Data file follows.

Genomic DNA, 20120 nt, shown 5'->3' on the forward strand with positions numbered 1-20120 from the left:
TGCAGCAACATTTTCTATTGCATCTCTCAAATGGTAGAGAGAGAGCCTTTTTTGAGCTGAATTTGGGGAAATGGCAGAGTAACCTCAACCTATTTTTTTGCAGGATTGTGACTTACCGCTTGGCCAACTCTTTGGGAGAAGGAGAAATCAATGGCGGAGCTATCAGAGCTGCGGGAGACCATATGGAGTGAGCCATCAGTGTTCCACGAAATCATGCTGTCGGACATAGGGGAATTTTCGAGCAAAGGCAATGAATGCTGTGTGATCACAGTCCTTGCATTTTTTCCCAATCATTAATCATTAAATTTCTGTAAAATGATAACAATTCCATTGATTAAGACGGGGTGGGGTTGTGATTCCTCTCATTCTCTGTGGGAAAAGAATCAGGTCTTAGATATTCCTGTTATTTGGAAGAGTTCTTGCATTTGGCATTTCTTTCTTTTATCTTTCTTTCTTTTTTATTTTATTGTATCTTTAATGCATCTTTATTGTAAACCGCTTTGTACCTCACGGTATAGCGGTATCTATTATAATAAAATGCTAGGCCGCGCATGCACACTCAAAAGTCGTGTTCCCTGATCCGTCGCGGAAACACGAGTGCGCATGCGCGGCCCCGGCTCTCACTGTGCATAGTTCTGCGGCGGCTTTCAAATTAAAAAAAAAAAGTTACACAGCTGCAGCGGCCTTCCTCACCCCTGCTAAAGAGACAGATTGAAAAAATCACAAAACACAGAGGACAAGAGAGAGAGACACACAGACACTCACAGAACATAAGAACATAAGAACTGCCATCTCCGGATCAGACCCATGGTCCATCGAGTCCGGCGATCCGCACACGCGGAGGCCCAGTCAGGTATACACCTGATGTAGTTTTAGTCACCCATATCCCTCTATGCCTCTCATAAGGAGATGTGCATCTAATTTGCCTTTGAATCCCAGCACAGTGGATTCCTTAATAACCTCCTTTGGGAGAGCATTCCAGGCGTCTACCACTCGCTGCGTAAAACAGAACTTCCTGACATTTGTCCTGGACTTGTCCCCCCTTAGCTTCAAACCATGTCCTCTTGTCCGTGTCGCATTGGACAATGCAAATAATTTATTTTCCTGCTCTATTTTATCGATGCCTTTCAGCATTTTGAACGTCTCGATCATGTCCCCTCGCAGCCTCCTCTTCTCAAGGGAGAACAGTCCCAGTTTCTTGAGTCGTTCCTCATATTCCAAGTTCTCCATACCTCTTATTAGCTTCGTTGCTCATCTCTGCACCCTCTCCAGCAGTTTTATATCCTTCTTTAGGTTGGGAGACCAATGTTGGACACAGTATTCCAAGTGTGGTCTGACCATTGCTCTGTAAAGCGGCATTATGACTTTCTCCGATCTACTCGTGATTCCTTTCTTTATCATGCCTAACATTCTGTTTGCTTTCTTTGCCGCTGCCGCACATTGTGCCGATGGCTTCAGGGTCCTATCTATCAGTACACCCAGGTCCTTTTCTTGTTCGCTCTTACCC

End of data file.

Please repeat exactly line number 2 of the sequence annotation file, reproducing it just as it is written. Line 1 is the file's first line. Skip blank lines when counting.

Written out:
TGCAGCAACATTTTCTATTGCATCTCTCAAATGGTAGAGAGAGAGCCTTTTTTGAGCTGAATTTGGGGAAATGGCAGAGTAACCTCAACCTATTTTTTTGCAGGATTGTGACTTACCGCTTGGCCAACTCTTTGGGAGAAGGAGAAATCAATGGCGGAGCTATCAGAGCTGCGGGAGACCATATGGAGTGAGCCATCAGTGTTCCACGAAATCATGCTGTCGGACATAGGGGAATTTTCGAGCAAAGGCAATGAATGCTGTGTGATCACAGTCCTTGCATTTTTTCCCAATCATTAATCATTAAATTTCTGTAAAATGATAACAATTCCATTGATTAAGACGGGGTGGGGTTGTGATTCCTCTCATTCTCTGTGGGAAAAGAATCAGGTCTTAGATATTCCTGTTATTTGGAAGAGTTCTTGCATTTGGCATTTCTTTCTTTTATCTTTCTTTCTTTTTTATTTTATTGTATCTTTAATGCATCTTTATTGTAAACCGCTTTGTACCTCACGGTATAGCGGTATCTATTATAATAAAATGCTAGGCCGCGCATGCACACTCAAAAGTCGTGTTCCCTGATCCGTCGCGGAAACACGAGTGCGCATGCGCGGCCCCGGCTCTCACTGTGCATAGTTCTGCGGCGGCTTTCAAATTAAAAAAAAAAAGTTACACAGCTGCAGCGGCCTTCCTCACCCCTGCTAAAGAGACAGATTGAAAAAATCACAAAACACAGAGGACAAGAGAGAGAGACACACAGACACTCACAGAACATAAGAACATAAGAACTGCCATCTCCGGATCAGACCCATGGTCCATCGAGTCCGGCGATCCGCACACGCGGAGGCCCAGTCAGGTATACACCTGATGTAGTTTTAGTCACCCATATCCCTCTATGCCTCTCATAAGGAGATGTGCATCTAATTTGCCTTTGAATCCCAGCACAGTGGATTCCTTAATAACCTCCTTTGGGAGAGCATTCCAGGCGTCTACCACTCGCTGCGTAAAACAGAACTTCCTGACATTTGTCCTGGACTTGTCCCCCCTTAGCTTCAAACCATGTCCTCTTGTCCGTGTCGCATTGGACAATGCAAATAATTTATTTTCCTGCTCTATTTTATCGATGCCTTTCAGCATTTTGAACGTCTCGATCATGTCCCCTCGCAGCCTCCTCTTCTCAAGGGAGAACAGTCCCAGTTTCTTGAGTCGTTCCTCATATTCCAAGTTCTCCATACCTCTTATTAGCTTCGTTGCTCATCTCTGCACCCTCTCCAGCAGTTTTATATCCTTCTTTAGGTTGGGAGACCAATGTTGGACACAGTATTCCAAGTGTGGTCTGACCATTGCTCTGTAAAGCGGCATTATGACTTTCTCCGATCTACTCGTGATTCCTTTCTTTATCATGCCTAACATTCTGTTTGCTTTCTTTGCCGCTGCCGCACATTGTGCCGATGGCTTCAGGGTCCTATCTATCAGTACACCCAGGTCCTTTTCTTGTTCGCTCTTACCC